Heterozygosity for the Alpha-1-Antitrypsin
Z Allele in Cirrhosis Is Associated
With More Advanced Disease
and Heinz Zoller
Department of Medicine I, Gastroenterology, Hepatology and Endocrinology and
Department of Visceral, Transplant and
Thoracic Surgery, Medical University of Innsbruck, Innsbruck, Austria; and
Division of Gastroenterology and Hepatology,
Department of Internal Medicine III, Medical University of Vienna, Vienna, Austria
Alpha-1-antitrypsin deﬁciency (A1ATD) due to homozygosity for the Z allele (ZZ) is an established risk factor for cirrhosis,
but the liver disease risk in heterozygous Z allele carriers (MZ) is controversial. The aim of the present study was to determine
the prevalence of the MZ genotype among patients with cirrhosis and the associated risk of decompensation and liver trans-
plantation/mortality. An unselected cohort of 561 patients with cirrhosis and 248 deceased liver donors were genotyped for
the A1ATD risk alleles Z and S using a validated allelic discrimination assay. Clinical and biochemical parameters were
assessed in 488 genotype MM and 52 MZ patients at baseline when cirrhosis was diagnosed and at the last contact, before
liver transplantation or death, as study endpoints. MZ prevalence was 2.8% among liver donors, 5.8%, 9.1%, 10.9%, and
19.0% in patients with cirrhosis and Model for End-Stage Liver Disease–sodium (MELD-Na) £ 10, 11-20, 21-30, and >30,
respectively. Among liver transplant recipients, MZ prevalence was 9.7%. MS prevalence was not different between donors,
patients with cirrhosis, or transplant recipients. At the end of follow-up, MELD-Na scores were higher among heterozygous
Z risk allele carriers (16 versus 19; P 5 0.03). Decompensation of cirrhosis with ascites or encephalopathy was signiﬁcantly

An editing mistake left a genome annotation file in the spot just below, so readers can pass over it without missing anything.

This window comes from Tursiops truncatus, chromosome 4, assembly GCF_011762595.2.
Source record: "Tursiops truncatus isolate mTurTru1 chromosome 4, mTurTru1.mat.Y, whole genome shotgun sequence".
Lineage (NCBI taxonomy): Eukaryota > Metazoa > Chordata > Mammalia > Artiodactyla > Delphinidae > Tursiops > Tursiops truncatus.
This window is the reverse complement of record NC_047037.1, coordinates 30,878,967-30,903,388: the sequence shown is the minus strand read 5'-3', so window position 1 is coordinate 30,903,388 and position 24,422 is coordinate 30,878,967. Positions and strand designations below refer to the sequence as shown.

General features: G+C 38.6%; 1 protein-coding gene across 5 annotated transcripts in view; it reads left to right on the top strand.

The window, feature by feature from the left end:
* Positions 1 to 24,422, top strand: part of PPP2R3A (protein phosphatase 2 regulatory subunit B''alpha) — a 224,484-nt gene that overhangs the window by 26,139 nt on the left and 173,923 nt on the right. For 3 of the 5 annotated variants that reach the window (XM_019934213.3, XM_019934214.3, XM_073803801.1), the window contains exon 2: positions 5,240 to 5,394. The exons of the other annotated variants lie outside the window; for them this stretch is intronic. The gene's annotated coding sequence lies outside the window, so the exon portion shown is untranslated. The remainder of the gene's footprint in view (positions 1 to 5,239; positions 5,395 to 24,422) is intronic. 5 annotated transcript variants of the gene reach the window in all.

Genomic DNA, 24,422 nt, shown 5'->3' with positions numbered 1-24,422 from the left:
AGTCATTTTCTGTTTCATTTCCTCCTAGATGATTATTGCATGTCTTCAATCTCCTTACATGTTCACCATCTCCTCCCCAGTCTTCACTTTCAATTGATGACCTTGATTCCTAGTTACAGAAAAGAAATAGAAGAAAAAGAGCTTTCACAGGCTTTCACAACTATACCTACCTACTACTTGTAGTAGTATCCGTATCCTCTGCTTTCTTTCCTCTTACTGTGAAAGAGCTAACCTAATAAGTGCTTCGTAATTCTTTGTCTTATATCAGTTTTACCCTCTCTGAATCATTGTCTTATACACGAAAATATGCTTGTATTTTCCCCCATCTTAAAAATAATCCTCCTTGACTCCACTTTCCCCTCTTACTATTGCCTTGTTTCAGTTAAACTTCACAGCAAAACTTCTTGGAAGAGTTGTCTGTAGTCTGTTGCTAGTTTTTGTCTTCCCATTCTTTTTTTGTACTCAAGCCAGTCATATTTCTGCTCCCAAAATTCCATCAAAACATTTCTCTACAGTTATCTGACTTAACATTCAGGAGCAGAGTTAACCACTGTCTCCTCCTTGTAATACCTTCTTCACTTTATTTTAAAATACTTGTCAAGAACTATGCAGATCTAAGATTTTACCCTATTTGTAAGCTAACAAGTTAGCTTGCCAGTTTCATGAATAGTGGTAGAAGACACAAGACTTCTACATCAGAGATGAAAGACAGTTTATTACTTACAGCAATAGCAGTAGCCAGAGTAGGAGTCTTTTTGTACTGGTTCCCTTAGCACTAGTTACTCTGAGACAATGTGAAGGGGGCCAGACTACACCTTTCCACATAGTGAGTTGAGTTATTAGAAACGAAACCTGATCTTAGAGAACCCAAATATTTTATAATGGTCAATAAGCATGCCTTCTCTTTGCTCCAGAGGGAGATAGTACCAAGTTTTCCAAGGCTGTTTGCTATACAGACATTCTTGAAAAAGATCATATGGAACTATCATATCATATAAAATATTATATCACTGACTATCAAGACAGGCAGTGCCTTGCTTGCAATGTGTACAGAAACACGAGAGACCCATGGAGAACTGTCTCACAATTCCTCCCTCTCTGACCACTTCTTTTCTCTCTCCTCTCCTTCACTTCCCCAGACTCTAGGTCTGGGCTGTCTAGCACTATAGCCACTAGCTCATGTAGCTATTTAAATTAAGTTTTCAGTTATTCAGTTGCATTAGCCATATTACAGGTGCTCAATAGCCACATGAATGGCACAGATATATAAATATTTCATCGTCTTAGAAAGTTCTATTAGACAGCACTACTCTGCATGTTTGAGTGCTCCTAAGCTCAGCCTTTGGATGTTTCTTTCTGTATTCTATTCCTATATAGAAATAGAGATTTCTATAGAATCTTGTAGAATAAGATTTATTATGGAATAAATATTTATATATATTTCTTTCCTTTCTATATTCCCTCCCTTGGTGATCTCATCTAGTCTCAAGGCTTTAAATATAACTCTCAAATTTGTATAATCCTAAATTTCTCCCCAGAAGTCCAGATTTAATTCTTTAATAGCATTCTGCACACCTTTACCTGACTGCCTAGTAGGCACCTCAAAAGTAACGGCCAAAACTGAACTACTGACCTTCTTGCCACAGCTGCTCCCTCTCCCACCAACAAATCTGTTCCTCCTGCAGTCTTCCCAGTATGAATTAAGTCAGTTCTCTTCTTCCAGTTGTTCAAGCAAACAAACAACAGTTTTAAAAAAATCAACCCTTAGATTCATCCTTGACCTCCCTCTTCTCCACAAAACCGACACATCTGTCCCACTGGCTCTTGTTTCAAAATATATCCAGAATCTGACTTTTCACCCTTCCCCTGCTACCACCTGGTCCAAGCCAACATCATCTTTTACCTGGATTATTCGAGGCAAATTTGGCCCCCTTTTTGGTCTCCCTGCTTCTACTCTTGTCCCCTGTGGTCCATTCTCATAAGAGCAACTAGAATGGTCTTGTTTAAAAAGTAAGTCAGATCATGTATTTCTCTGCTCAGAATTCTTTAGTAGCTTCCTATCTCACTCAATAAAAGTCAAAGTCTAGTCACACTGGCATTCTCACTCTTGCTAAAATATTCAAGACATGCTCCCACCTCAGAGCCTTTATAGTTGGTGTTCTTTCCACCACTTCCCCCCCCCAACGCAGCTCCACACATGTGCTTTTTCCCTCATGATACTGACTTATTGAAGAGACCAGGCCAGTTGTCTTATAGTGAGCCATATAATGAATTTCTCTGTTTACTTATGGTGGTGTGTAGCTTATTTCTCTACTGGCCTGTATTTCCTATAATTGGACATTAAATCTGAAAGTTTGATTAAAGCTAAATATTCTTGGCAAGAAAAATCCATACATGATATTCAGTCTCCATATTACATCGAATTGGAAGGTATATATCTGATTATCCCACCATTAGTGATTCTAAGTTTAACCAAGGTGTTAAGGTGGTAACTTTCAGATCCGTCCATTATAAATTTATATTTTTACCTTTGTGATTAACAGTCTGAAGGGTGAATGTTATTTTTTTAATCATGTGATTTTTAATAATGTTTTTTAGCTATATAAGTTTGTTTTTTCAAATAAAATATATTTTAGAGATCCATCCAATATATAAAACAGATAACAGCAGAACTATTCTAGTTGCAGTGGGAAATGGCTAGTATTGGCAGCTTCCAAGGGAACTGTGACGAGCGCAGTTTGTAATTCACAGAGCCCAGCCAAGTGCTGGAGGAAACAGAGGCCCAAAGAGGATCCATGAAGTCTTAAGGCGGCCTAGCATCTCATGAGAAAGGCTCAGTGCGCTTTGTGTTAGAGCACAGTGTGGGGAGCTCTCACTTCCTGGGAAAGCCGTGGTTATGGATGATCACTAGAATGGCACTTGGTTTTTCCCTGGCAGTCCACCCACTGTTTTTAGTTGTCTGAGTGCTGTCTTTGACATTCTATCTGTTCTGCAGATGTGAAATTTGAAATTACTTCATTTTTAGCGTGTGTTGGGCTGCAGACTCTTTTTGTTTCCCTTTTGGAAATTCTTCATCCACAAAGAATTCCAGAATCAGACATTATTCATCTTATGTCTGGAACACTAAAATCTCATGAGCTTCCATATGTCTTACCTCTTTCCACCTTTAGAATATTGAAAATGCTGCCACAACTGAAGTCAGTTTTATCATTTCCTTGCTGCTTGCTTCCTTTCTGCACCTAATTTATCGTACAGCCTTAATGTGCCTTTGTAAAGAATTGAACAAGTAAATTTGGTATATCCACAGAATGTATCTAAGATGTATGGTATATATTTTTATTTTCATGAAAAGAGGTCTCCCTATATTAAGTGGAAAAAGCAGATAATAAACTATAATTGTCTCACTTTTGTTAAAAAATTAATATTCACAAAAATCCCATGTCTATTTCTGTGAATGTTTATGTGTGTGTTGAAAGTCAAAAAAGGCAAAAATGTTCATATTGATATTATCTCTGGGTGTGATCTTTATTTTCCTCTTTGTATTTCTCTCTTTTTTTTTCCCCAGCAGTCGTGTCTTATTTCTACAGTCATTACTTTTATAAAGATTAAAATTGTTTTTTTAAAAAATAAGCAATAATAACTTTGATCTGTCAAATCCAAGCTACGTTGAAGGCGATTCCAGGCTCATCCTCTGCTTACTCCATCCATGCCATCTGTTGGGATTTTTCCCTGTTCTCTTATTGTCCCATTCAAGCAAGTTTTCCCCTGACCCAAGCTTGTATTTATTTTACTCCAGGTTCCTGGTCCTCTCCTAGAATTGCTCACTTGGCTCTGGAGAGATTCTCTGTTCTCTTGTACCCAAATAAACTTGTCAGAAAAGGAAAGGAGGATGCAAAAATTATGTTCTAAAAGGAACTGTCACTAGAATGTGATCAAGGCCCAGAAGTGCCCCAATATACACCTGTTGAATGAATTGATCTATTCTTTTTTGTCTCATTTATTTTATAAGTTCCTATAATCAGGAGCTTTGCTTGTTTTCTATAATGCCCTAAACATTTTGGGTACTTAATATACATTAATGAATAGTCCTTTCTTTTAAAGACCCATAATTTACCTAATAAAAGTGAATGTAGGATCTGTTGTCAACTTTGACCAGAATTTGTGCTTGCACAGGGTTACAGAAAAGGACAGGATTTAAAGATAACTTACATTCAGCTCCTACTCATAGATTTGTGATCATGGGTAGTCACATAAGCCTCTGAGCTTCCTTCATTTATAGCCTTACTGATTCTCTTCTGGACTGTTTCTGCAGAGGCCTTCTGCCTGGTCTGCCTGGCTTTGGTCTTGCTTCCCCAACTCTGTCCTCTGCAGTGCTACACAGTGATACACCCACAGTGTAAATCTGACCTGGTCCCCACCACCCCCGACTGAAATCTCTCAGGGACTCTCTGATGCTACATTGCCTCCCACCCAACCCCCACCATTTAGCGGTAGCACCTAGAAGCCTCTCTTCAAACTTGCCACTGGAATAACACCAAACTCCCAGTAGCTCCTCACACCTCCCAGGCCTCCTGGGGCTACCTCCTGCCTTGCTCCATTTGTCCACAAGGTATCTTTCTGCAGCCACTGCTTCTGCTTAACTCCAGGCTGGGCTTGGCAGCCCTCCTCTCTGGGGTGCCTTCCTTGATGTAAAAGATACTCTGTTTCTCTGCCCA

more frequent in patients with MZ than in MM patients. In the subgroup with transferrin (Tf) saturation >50% or Tf <180
mg/dL, MZ patients had a signiﬁcantly higher risk of liver transplantation or death than MM patients. In conclusion, the
genotype MZ is a genetic risk factor for more advanced cirrhosis and decompensation. MZ patients with cirrhosis and hypo-
transferrinemia or increased Tf saturation are at higher risk of death and liver transplantation.
Liver Transplantation 24 744–751 2018 AASLD.
Received December 5, 2017; accepted March 6, 2018.
Alpha-1-antitrypsin deﬁciency (A1ATD)–associated
liver disease is caused by the aggregation and intracel-
lular accumulation of the mutant protein in hepato-
cytes. The most relevant hepatic risk allele for A1ATD
is the serpin peptidase inhibitor A1 (SERPINA1)Z
allele. A substitution of a glutamic acid to lysine in
position 342 of the serine protease inhibitor (PI)
alpha-1-antitrypsin (A1AT) causes irreversible mis-
folding and intracellular protein polymerization.
Clinical consequences of A1AT accumulation in
hepatocytes include cholestatic hepatitis in newborns
and development of cirrhosis, which can affect
patients at all ages.
Homozygosity for the Z allele
is an established risk factor, but it is unclear why only
a minority of homozygous individuals ever develop
clinically signiﬁcant liver disease.
The risk con-
ferred by heterozygosity for the Z allele is controver-
sial, and genotype MZ is not a generally accepted
risk factor. The S allele is another common A1ATD
risk allele, which does not cause abnormal protein
folding and is not associated with an increased liver
disease risk, unless in compound heterozygosity with
the Z allele (SZ).
Abbreviations: A1AT, alpha-1-antitrypsin; A1ATD, alpha-1-anti-
trypsin deﬁciency; ALT, alanine transaminase; BMI, body mass index;
CI, conﬁdence interval; CRP, C-reactive protein; ER, endoplasmic
reticulum; INR, international normalized ratio; IQR, interquartile
range; MELD, Model for End-Stage Liver Disease; MELD-Na,
Model for End-Stage Liver Disease–sodium; NAFLD, nonalcoholic
fatty liver disease; PI, protease inhibitor; SERPINA1, serpin pepti-
dase inhibitor A1; Tf, transferrin.
Address reprint requests to Heinz Zoller, M.D., Department of
Medicine I, Gastroenterology, Hepatology and Endocrinology, Medi-
cal University of Innsbruck, Anichstrasse 35, 6020 Innsbruck,
Austria. Telephone: 14351250483206; FAX: 14351250423133;
SCHAEFER ET AL.